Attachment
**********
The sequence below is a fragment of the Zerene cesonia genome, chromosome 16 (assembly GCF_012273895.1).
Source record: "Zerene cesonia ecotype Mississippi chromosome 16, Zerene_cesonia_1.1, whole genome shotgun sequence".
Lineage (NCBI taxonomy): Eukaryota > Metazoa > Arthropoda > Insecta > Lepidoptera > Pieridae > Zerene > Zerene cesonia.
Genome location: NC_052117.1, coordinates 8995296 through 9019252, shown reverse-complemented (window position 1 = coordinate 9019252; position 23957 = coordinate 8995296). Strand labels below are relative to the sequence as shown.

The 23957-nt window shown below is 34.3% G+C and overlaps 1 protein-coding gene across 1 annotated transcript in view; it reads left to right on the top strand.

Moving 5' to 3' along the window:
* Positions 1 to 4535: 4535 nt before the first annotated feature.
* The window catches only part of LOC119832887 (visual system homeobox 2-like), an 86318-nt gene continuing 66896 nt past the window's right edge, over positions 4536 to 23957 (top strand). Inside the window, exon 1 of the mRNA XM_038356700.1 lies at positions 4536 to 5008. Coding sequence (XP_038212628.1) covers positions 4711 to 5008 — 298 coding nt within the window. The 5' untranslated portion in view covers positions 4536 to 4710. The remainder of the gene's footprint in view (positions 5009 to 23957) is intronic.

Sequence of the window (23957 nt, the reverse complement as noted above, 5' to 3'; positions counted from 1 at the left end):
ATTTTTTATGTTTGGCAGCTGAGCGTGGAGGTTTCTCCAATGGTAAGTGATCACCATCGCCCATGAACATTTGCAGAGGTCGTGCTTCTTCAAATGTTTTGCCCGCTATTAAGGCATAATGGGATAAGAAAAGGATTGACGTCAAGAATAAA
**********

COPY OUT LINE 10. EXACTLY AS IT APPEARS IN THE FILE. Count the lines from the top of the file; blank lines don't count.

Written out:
ATTTTTTATGTTTGGCAGCTGAGCGTGGAGGTTTCTCCAATGGTAAGTGATCACCATCGCCCATGAACATTTGCAGAGGTCGTGCTTCTTCAAATGTTTTGCCCGCTATTAAGGCATAATGGGATAAGAAAAGGATTGACGTCAAGAATAAA